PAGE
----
- The Washington Times - Monday, October 3, 2005

When it was over, when Cristian Guzman swung and missed a Billy Wagner 98mph fastball for the final out of the season, they rose to their feet.

They gave the Philadelphia Phillies, 9-3 winners but still one game short in the National League wild-card race, time to congratulate each other in the infield. But once the visitors cleared and Frank Robinson emerged from the home dugout, the RFK Stadium crowd of 36,491 burst into applause and didn’t stop for more than five minutes, not until the last Washington National (infielder Jamey Carroll) ducked back under the dugout overhang and out of sight.

Their team may have concluded its inaugural season in utter mediocrity — 81 wins, 81 losses — but the appreciation and love that flowed from crowd to players and back late yesterday afternoon confirmed this was anything but a mediocre ballclub.

This was Washington’s team, and after a 162-game season filled with joy, heartache, laughs, frustration and countless memorable moments, both sides stuck around to milk every last second of it. It was as though no one wanted to admit it was over.

“This is very special,” a surprisingly emotional Robinson said later. “I haven’t been connected with anything like this before.”

A connection — maybe that’s the best way to describe the relationship the Nationals and their new fans forged during the last six months. On that cold April afternoon when the club first set foot inside RFK for an exhibition game, hardly anyone could have picked Ryan Church out of a crowd.

But when Church hit a three-run homer that day against the New York Mets, the rookie outfielder suddenly had endeared himself to Washington fans. So when he clubbed another three-run shot yesterday in the season’s final game at RFK — symmetry, anyone? — everyone in attendance already knew who he was and what he had meant to this team at various points during the season.

“It feels like these are the same people that were here when we first stepped out on the field, and they welcomed us,” Church said. “Now they’re kind of saying goodbye for the summer.”

Church’s upper-deck homer wasn’t the only bit of symmetry yesterday. RFK was oozing with it. In losing their last three games, the Nationals wound up going 31-50 during the second half of the season after opening 51-30. They went 41-40 at home, 40-41 on the road. Their regular season began April4 in Philadelphia when they were beaten by Phillies right-hander Jon Lieber. It ended yesterday in Washington when they were beaten by … Jon Lieber.

It all added up to a season of much promise but also one of missed opportunities. A Nationals squad that led the NL East as recently as July26 and led the wild-card race as late as Aug.20 finished last in the division.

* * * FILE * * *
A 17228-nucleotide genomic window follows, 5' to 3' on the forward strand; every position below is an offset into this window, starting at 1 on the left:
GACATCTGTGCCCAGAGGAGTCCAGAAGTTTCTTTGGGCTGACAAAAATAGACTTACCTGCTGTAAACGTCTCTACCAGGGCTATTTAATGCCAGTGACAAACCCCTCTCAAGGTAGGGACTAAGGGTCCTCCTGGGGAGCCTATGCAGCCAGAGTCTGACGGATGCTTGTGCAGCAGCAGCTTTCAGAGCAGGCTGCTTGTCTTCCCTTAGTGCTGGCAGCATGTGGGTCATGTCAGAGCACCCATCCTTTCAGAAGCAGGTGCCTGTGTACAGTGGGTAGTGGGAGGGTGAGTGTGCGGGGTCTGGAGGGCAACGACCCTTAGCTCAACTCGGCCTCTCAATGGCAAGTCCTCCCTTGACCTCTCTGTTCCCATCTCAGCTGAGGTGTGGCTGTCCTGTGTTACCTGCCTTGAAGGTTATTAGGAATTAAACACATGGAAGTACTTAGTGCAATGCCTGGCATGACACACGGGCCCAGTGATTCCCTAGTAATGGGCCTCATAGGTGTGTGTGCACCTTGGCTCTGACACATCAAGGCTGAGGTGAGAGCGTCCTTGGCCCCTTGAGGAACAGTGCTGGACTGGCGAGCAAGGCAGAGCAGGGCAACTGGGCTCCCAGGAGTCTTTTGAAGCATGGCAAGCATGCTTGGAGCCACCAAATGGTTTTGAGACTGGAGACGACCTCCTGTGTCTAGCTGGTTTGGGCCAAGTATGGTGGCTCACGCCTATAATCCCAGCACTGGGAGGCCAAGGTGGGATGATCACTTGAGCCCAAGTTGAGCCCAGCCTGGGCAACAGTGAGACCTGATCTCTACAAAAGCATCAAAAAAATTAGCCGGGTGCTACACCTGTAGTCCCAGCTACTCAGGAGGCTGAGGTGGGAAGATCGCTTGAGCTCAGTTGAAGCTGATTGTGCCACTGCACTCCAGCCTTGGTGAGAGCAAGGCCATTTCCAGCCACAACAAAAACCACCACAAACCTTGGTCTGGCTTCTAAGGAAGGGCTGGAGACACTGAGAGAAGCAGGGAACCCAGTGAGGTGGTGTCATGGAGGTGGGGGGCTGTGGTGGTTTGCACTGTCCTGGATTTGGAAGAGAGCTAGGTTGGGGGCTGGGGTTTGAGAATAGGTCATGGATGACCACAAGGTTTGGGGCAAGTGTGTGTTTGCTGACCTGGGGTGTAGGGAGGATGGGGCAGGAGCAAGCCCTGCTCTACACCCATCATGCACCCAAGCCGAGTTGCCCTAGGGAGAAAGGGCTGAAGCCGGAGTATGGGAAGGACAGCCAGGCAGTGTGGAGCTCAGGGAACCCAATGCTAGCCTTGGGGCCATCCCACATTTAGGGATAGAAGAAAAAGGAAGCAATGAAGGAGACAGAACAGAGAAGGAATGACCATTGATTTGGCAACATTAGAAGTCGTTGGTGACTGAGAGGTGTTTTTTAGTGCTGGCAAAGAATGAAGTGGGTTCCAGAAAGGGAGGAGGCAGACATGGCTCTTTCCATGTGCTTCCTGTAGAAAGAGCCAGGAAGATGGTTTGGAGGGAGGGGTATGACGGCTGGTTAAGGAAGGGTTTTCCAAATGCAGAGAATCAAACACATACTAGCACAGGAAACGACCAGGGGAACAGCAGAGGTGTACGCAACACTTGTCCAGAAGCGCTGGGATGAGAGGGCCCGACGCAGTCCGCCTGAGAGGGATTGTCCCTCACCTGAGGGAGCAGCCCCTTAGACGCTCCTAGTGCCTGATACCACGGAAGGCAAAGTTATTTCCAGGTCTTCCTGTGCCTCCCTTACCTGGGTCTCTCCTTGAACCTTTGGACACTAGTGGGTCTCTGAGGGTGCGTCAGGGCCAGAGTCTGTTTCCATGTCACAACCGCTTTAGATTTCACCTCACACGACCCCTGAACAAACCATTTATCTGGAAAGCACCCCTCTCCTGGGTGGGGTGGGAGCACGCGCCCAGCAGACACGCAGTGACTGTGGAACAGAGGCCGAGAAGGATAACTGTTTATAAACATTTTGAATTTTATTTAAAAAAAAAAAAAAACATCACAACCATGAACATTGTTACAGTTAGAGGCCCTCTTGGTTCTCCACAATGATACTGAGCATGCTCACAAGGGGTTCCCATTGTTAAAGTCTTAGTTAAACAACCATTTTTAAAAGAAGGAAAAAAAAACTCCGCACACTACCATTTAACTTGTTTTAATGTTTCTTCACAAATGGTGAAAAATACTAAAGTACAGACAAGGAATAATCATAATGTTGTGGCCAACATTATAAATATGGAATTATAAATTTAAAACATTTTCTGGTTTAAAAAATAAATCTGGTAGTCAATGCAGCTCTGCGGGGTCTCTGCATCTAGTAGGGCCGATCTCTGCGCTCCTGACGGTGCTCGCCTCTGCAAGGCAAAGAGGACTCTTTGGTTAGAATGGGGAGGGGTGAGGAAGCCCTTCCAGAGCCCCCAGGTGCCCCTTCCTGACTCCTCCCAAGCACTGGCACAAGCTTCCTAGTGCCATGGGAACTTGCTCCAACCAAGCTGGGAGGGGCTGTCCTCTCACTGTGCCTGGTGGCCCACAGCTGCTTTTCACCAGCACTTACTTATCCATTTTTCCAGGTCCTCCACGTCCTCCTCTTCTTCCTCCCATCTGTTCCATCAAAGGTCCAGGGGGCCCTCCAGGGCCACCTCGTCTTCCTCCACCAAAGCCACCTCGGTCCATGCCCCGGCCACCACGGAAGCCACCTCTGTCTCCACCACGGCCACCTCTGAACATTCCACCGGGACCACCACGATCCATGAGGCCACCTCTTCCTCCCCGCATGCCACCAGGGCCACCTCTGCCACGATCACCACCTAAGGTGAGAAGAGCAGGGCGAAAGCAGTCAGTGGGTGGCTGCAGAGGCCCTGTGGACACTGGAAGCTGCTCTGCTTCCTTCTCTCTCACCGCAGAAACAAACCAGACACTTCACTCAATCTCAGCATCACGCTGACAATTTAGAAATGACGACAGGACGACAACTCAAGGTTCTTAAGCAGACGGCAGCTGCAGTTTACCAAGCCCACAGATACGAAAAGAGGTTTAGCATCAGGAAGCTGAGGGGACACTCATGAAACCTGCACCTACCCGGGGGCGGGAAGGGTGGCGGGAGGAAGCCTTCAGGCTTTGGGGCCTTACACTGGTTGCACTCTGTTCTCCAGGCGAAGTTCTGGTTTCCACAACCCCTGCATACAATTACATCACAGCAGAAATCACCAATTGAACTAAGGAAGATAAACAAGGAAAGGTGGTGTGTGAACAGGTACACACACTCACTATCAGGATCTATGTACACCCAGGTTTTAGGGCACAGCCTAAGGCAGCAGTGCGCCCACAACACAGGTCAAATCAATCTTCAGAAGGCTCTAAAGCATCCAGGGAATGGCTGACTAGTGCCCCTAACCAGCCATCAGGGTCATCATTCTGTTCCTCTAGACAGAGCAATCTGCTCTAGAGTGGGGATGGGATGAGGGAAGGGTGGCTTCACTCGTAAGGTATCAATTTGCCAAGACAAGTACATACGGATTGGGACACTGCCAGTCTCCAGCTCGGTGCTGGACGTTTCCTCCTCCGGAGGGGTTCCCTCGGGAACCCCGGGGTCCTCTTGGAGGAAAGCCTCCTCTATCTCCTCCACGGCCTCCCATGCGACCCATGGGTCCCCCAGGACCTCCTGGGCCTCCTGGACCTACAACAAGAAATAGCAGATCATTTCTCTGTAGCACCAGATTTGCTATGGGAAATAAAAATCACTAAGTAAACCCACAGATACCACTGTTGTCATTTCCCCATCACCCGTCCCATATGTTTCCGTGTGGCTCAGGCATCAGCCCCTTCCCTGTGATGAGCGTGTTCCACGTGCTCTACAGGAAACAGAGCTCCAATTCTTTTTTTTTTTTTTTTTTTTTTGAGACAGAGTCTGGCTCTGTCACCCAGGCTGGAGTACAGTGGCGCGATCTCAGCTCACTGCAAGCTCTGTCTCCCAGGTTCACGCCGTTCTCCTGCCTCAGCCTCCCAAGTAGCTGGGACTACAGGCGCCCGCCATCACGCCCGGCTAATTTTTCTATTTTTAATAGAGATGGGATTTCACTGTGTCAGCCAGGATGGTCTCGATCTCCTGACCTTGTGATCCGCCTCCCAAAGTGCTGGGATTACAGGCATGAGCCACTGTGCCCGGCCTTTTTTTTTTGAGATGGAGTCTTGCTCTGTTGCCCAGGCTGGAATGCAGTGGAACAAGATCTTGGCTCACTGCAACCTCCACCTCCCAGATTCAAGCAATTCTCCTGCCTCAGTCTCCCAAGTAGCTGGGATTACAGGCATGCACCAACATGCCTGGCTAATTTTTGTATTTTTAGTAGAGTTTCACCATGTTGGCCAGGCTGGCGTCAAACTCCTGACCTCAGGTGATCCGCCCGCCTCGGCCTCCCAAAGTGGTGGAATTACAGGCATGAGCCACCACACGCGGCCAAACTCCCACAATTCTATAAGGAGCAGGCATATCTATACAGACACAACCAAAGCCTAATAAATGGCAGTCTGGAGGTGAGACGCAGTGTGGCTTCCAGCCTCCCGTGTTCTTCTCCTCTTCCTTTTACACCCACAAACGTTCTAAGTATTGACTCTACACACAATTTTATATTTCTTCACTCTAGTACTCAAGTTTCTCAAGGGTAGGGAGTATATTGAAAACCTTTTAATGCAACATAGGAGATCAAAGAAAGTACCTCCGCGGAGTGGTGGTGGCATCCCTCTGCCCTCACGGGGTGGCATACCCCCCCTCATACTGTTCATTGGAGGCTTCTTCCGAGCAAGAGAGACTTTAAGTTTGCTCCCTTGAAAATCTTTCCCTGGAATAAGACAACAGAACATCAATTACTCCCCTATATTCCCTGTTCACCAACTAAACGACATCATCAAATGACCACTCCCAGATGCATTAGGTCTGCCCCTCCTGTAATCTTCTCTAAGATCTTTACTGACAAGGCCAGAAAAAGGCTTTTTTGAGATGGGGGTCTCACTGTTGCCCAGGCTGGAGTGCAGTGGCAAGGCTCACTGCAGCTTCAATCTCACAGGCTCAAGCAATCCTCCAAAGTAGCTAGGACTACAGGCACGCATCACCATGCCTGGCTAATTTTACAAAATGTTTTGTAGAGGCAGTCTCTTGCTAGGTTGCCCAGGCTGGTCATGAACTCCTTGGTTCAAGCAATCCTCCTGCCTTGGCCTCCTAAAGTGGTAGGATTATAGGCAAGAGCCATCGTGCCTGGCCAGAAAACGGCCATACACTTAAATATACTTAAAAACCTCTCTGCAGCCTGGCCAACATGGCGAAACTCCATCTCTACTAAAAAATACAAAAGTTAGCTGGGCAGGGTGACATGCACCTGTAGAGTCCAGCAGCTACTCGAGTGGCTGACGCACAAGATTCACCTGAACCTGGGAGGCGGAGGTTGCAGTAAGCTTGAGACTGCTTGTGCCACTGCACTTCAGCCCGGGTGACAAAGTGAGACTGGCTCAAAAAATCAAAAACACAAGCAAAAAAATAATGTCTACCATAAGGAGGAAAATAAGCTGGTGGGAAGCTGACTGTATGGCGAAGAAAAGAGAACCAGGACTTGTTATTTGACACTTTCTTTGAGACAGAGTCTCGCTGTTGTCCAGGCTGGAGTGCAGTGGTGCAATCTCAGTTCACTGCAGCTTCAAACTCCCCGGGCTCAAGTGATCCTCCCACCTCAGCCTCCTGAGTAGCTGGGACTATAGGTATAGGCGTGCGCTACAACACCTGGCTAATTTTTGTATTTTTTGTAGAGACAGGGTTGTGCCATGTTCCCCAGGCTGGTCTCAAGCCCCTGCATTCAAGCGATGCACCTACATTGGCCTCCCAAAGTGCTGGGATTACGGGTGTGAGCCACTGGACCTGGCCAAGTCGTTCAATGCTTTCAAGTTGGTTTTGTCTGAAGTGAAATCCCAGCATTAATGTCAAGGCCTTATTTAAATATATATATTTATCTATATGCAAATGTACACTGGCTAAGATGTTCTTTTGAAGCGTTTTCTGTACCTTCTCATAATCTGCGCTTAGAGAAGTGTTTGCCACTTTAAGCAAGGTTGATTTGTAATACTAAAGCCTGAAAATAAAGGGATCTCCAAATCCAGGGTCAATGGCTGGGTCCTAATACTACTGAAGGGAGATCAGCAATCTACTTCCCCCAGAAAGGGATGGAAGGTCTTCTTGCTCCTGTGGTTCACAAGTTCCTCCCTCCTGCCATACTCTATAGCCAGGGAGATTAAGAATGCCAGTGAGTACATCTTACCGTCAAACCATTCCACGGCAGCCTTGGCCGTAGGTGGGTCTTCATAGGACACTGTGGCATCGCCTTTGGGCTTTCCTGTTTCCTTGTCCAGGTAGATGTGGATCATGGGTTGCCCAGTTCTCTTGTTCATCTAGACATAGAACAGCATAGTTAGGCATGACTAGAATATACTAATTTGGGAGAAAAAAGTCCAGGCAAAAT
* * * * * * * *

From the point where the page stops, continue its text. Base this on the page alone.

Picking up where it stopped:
Admittedly, this was the best last-place team in baseball, only the second .500 club to finish last in the history of the game (joining the 1991 California Angels).

But it was still a last-place team, one that realizes it could still be playing today had it just hung on during the long summer.

“To be honest, I’m going to think about what could have been,” outfielder Brad Wilkerson said. “I’m going to drive myself, and hopefully guys will drive themselves, to get over that hump. … It’s going to hopefully motivate me even harder this offseason to try to get to that point where it’s going to allow us to win those games.”

As it turned out, yesterday’s game was meaningful only to the Phillies, who came in needing a win plus a Houston Astros loss to the Chicago Cubs to force a one-game playoff for the wild card. Philadelphia held up its part of the bargain, getting seven strong innings from Lieber, clutch RBI from Kenny Lofton and Bobby Abreu and two hits from Jimmy Rollins, who extended his hitting streak to 36 games.

But moments after Wagner struck out Guzman to end the game, the Phillies learned the Astros had won, dashing their playoff hopes.

So both the Phillies and Nationals packed their bags last night, dispersing throughout the country for a long offseason. In Washington’s case, though, several key figures departed having no idea whether they’ll be coming back in April.

Just like on Opening Day, just like those the three rough seasons in Montreal, this club remains the property of Major League Baseball. A new owner has been promised, but no one knows when he will be named. It could happen in days, perhaps weeks, perhaps more than a month.

All of it left the Nationals feeling a bit uneasy as they left RFK for a long winter.

“I have a lot of emotions,” said general manager Jim Bowden, one of the parties whose fate remains uncertain. “Number one, I’m very thankful for this opportunity that I’ve had here. No matter what happens, whether I’m back or not, no one can take this great year away from me.”

The day was emotional for Robinson, too, perhaps more so. As the 70-year-old giant of the sport walked off the field, it had to cross his mind that this may have been the last time he wears a major-league uniform.

“It’s kind of the strangest feeling I’ve ever had at the end of any season,” he said. “It just feels like it’s not [the end]. It can’t be.”

The 2,731,993 fans who watched Robinson’s club at RFK throughout this remarkable season, through all the highs and the lows, might be feeling the same way this morning.

Is it really over?

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